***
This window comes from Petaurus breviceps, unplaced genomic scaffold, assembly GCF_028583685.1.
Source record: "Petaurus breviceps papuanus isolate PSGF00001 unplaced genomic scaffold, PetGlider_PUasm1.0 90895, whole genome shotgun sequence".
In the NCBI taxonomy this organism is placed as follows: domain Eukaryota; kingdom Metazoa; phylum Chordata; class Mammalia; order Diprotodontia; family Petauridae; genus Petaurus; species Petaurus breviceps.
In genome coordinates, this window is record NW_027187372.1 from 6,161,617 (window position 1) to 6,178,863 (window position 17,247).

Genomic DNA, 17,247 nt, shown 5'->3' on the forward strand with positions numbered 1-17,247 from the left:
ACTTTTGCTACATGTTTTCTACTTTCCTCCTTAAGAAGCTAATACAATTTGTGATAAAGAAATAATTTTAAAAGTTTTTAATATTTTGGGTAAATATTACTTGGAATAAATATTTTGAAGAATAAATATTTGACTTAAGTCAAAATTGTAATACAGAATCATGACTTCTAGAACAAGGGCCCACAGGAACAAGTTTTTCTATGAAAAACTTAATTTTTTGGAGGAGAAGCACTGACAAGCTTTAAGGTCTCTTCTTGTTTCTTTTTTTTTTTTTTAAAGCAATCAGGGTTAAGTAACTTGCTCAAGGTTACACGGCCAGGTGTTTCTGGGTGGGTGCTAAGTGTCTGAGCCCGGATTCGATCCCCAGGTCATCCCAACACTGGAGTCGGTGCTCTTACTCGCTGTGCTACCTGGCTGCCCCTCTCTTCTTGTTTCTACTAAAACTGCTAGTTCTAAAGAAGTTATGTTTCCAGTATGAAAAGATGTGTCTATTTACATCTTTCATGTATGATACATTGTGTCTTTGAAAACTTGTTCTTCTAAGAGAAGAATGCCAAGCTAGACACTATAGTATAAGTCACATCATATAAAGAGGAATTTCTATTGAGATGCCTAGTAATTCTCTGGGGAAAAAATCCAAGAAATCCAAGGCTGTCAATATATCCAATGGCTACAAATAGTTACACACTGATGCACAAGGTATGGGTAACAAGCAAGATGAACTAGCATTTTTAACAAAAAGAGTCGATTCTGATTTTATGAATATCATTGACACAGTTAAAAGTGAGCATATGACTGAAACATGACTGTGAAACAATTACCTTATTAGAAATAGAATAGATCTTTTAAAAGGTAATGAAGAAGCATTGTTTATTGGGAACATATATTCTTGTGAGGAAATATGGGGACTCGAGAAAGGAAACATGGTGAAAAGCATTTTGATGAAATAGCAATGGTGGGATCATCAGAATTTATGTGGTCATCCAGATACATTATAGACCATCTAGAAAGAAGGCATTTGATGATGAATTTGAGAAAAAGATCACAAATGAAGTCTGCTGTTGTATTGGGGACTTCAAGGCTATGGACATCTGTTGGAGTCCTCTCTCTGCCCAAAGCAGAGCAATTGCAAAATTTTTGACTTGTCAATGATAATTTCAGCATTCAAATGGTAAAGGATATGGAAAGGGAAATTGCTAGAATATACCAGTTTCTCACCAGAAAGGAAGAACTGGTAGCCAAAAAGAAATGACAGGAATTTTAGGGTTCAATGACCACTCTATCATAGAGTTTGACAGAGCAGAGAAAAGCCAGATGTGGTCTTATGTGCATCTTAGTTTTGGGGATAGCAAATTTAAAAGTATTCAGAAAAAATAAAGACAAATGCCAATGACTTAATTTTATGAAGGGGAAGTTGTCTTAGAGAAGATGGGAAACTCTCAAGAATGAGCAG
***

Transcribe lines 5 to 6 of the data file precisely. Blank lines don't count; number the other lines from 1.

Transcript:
Genomic DNA, 17,247 nt, shown 5'->3' on the forward strand with positions numbered 1-17,247 from the left:
ACTTTTGCTACATGTTTTCTACTTTCCTCCTTAAGAAGCTAATACAATTTGTGATAAAGAAATAATTTTAAAAGTTTTTAATATTTTGGGTAAATATTACTTGGAATAAATATTTTGAAGAATAAATATTTGACTTAAGTCAAAATTGTAATACAGAATCATGACTTCTAGAACAAGGGCCCACAGGAACAAGTTTTTCTATGAAAAACTTAATTTTTTGGAGGAGAAGCACTGACAAGCTTTAAGGTCTCTTCTTGTTTCTTTTTTTTTTTTTTAAAGCAATCAGGGTTAAGTAACTTGCTCAAGGTTACACGGCCAGGTGTTTCTGGGTGGGTGCTAAGTGTCTGAGCCCGGATTCGATCCCCAGGTCATCCCAACACTGGAGTCGGTGCTCTTACTCGCTGTGCTACCTGGCTGCCCCTCTCTTCTTGTTTCTACTAAAACTGCTAGTTCTAAAGAAGTTATGTTTCCAGTATGAAAAGATGTGTCTATTTACATCTTTCATGTATGATACATTGTGTCTTTGAAAACTTGTTCTTCTAAGAGAAGAATGCCAAGCTAGACACTATAGTATAAGTCACATCATATAAAGAGGAATTTCTATTGAGATGCCTAGTAATTCTCTGGGGAAAAAATCCAAGAAATCCAAGGCTGTCAATATATCCAATGGCTACAAATAGTTACACACTGATGCACAAGGTATGGGTAACAAGCAAGATGAACTAGCATTTTTAACAAAAAGAGTCGATTCTGATTTTATGAATATCATTGACACAGTTAAAAGTGAGCATATGACTGAAACATGACTGTGAAACAATTACCTTATTAGAAATAGAATAGATCTTTTAAAAGGTAATGAAGAAGCATTGTTTATTGGGAACATATATTCTTGTGAGGAAATATGGGGACTCGAGAAAGGAAACATGGTGAAAAGCATTTTGATGAAATAGCAATGGTGGGATCATCAGAATTTATGTGGTCATCCAGATACATTATAGACCATCTAGAAAGAAGGCATTTGATGATGAATTTGAGAAAAAGATCACAAATGAAGTCTGCTGTTGTATTGGGGACTTCAAGGCTATGGACATCTGTTGGAGTCCTCTCTCTGCCCAAAGCAGAGCAATTGCAAAATTTTTGACTTGTCAATGATAATTTCAGCATTCAAATGGTAAAGGATATGGAAAGGGAAATTGCTAGAATATACCAGTTTCTCACCAGAAAGGAAGAACTGGTAGCCAAAAAGAAATGACAGGAATTTTAGGGTTCAATGACCACTCTATCATAGAGTTTGACAGAGCAGAGAAAAGCCAGATGTGGTCTTATGTGCATCTTAGTTTTGGGGATAGCAAATTTAAAAGTATTCAGAAAAAATAAAGACAAATGCCAATGACTTAATTTTATGAAGGGGAAGTTGTCTTAGAGAAGATGGGAAACTCTCAAGAATGAGCAG